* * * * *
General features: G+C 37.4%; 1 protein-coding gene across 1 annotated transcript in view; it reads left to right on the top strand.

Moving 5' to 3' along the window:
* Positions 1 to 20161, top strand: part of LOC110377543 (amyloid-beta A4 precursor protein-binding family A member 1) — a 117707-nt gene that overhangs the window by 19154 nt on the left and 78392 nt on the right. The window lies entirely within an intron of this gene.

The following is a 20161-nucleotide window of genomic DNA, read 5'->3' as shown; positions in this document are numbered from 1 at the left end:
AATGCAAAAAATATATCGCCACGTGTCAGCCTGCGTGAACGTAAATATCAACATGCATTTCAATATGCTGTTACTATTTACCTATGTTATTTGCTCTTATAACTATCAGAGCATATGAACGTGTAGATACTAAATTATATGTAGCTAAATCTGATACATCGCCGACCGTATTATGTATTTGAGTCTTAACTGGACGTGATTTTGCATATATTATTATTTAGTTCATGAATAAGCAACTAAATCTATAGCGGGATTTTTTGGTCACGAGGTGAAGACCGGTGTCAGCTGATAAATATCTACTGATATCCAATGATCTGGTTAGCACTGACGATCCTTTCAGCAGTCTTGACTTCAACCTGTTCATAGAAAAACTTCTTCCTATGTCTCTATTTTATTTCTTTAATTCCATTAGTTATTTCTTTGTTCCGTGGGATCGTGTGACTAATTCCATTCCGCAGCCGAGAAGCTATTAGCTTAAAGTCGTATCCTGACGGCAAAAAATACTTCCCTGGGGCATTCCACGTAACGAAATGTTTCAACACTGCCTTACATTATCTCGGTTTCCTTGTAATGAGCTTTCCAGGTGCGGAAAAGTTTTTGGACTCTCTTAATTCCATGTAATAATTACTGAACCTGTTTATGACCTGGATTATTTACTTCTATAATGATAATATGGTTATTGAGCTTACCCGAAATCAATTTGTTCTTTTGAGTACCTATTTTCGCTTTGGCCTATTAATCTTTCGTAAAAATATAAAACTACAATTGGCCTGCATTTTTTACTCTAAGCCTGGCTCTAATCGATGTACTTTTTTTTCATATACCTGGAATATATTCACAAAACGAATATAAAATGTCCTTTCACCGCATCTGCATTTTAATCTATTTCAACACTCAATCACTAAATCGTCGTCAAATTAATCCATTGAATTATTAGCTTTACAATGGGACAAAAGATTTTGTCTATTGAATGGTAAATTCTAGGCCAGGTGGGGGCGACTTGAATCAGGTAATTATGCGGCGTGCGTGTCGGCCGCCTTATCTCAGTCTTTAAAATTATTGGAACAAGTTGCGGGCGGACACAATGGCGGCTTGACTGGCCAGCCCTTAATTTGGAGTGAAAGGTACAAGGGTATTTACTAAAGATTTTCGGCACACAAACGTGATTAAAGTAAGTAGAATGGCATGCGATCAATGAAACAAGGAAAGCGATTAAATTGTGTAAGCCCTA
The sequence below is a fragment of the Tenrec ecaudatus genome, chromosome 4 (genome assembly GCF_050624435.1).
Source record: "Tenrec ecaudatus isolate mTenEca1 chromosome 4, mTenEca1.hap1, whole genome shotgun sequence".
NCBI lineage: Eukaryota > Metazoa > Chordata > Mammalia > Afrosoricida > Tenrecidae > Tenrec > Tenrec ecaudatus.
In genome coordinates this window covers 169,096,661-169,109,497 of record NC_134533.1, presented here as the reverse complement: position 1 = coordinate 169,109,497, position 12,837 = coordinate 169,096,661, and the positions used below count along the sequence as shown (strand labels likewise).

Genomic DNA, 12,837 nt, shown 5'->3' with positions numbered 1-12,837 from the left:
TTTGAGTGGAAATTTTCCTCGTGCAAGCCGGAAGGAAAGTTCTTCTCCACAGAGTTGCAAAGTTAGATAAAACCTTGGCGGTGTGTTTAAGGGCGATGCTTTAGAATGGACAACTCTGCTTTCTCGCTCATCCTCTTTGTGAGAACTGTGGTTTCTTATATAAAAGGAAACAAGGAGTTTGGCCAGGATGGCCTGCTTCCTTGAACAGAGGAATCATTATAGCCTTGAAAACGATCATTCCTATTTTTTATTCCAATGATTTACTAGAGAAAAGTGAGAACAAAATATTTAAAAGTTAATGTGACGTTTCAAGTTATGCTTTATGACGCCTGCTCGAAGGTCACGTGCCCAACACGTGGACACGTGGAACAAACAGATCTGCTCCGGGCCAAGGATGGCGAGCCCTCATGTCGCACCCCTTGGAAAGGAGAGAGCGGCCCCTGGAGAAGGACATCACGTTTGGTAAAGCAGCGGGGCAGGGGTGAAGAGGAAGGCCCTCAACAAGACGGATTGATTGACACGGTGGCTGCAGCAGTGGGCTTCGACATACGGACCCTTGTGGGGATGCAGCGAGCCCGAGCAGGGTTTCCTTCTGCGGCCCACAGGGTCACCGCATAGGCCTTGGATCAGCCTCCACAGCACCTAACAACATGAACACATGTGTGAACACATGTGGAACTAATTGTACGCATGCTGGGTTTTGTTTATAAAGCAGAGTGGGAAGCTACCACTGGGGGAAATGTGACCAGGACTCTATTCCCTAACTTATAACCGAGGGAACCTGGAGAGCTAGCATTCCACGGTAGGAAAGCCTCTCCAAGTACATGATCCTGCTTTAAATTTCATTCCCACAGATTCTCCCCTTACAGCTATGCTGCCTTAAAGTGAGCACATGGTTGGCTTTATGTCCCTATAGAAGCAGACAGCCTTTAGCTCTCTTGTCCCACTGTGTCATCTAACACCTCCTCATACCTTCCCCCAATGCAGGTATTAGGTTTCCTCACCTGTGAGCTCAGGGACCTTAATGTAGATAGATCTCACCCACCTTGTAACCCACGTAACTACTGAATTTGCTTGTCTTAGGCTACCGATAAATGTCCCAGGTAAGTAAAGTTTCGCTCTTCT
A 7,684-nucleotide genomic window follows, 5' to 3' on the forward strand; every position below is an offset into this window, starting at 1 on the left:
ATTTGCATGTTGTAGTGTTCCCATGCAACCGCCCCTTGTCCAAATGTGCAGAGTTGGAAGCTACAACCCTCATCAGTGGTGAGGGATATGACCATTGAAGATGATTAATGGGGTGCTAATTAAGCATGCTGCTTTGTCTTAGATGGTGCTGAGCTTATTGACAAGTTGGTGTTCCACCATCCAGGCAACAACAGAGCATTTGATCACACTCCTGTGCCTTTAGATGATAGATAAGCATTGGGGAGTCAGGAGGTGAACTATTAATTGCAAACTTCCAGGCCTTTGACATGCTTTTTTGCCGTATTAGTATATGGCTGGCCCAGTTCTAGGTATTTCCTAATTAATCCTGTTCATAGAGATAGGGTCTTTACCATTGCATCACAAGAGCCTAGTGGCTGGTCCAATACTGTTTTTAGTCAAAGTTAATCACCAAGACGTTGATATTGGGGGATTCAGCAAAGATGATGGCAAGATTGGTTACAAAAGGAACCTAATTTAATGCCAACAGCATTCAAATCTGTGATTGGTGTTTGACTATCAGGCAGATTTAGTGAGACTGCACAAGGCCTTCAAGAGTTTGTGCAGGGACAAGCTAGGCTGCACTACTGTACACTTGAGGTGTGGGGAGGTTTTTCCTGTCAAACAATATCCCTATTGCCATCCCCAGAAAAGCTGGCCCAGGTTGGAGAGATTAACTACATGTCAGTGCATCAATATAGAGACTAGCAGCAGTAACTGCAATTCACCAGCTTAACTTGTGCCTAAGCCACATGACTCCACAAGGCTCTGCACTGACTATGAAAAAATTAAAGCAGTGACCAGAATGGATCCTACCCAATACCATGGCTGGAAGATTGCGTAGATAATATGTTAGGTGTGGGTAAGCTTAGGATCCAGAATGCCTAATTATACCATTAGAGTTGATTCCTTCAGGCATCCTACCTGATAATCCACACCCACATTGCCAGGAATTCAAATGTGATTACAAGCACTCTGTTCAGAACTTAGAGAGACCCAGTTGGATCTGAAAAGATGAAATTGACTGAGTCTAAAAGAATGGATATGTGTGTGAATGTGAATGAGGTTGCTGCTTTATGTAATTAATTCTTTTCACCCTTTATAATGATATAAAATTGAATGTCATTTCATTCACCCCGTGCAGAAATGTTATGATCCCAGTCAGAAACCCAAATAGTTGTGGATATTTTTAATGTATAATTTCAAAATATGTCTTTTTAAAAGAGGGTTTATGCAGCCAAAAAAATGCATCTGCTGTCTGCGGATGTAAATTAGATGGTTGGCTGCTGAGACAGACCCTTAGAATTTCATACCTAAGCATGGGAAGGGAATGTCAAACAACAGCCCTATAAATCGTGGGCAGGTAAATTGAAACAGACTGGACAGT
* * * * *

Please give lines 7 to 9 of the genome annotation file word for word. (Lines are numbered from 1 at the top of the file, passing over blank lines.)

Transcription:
Source record: "Tenrec ecaudatus isolate mTenEca1 chromosome 4, mTenEca1.hap1, whole genome shotgun sequence".
NCBI lineage: Eukaryota > Metazoa > Chordata > Mammalia > Afrosoricida > Tenrecidae > Tenrec > Tenrec ecaudatus.
In genome coordinates this window covers 169,096,661-169,109,497 of record NC_134533.1, presented here as the reverse complement: position 1 = coordinate 169,109,497, position 12,837 = coordinate 169,096,661, and the positions used below count along the sequence as shown (strand labels likewise).